This Week: In Brief (June 6-12)

While we regularly post lengthy discussions on Obesity Panacea, there are many research updates, news stories, videos, etc. in the field of obesity, physical activity and nutrition that we come across on a daily basis that never grace the pages of the blog. Most of these mini-stories we share with our followers on Twitter, and we encourage those of you with active Twitter accounts to communicate with us there to get real-time updates of all the stuff we are discussing (Follow Peter and/or Follow Travis). For those of you who shy away from Twitter, enjoy below the best mini-stories that we came across during the prior week along with links to the original source so that you can follow the full story.

  • Sitting takes a toll on the body (Available as Text or Video) <==A CBC report on the health impact of extended sitting, including a short quote from me and a look at my thesis work.  
  • Obesity prevention begins in the womb (Dr Sharma's Obesity Notes). <== Dr Arya Sharma recaps some of the excellent research presented so far at of the Canadian Obesity Network Student Meeting in Ottawa.  I'm at the meeting myself, and it has been phenomenal.  Stay tuned for my personal recap next week.
  • Stranded in the desert with Jesus (PhD Nomads) <== Peter and Marina's latest (mis)adventure in South America.

It's time for me to get back to the conference - enjoy the weekend!  The next Obesity Panacea Podcast will go live on Monday - this time with special guest Jason Goldman of The Thoughtful Animal.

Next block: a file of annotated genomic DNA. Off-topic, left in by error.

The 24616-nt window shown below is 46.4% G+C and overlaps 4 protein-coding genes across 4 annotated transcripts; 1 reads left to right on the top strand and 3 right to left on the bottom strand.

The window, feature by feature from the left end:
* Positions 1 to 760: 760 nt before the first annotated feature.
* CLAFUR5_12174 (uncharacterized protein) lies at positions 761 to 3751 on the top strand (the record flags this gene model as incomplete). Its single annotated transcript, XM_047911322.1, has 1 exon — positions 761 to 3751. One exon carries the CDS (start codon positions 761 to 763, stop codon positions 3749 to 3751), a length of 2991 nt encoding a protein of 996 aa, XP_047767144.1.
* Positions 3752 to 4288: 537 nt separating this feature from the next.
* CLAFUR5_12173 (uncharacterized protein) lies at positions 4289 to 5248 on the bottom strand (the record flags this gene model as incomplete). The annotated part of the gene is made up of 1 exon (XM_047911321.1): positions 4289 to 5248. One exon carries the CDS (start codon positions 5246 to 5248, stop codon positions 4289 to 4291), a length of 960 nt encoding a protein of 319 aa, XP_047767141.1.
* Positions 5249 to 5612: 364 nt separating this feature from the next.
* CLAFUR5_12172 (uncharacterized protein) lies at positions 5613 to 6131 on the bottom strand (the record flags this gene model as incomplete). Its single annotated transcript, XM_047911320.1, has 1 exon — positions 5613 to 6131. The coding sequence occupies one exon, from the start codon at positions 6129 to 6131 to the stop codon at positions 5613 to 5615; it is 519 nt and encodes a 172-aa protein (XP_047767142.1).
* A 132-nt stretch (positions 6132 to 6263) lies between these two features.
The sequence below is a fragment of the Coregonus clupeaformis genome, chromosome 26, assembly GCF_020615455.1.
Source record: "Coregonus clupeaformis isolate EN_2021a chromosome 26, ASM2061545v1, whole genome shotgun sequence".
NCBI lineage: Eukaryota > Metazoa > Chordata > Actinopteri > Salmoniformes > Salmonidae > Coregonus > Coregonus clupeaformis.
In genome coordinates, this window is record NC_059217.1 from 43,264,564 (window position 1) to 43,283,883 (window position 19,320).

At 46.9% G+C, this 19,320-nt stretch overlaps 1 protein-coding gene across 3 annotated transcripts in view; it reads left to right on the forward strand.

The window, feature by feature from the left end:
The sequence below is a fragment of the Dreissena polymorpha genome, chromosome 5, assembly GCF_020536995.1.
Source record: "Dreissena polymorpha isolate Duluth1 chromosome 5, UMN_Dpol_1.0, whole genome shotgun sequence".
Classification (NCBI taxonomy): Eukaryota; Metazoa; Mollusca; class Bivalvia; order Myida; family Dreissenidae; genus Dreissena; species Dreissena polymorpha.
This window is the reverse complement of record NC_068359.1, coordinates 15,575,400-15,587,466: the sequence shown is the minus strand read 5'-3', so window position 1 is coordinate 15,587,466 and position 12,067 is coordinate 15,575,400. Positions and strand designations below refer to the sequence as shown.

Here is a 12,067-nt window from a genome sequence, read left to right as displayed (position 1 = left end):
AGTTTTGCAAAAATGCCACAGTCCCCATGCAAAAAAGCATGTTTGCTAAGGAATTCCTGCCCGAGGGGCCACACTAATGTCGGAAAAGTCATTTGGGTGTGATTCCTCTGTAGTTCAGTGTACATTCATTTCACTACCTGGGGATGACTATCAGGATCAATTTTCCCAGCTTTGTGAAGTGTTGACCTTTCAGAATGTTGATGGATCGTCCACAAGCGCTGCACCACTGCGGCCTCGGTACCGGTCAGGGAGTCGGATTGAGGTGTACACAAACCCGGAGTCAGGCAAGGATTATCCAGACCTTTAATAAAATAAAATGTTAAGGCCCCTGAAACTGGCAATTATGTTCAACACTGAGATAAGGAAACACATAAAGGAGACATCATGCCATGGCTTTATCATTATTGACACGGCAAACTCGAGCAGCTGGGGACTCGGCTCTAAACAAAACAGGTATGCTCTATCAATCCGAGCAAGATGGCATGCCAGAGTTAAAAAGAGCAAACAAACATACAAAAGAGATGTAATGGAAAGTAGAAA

More like this

Indeed, physical inactivity is steadily rising in many societies. Interesting on how the line or selling point states something about increasing in efficiency or productivity. But we all tend to sit around too much for too many hours.

We published a paper last year ( in which it was reported that a significant gene-physical inactivity interaction for HDL and some LDL measures exists for the LIPG gene. This gene encodes an important fat enzyme, specifically an endothelial lipase. In other words, one version of the genetic variant of LIPG does not show any ill effects of physical inactivity, while the other does but only when the level of inactivity reaches a certain threshold.

While working on this paper, the phrase we used for physical inactivity was "screen time."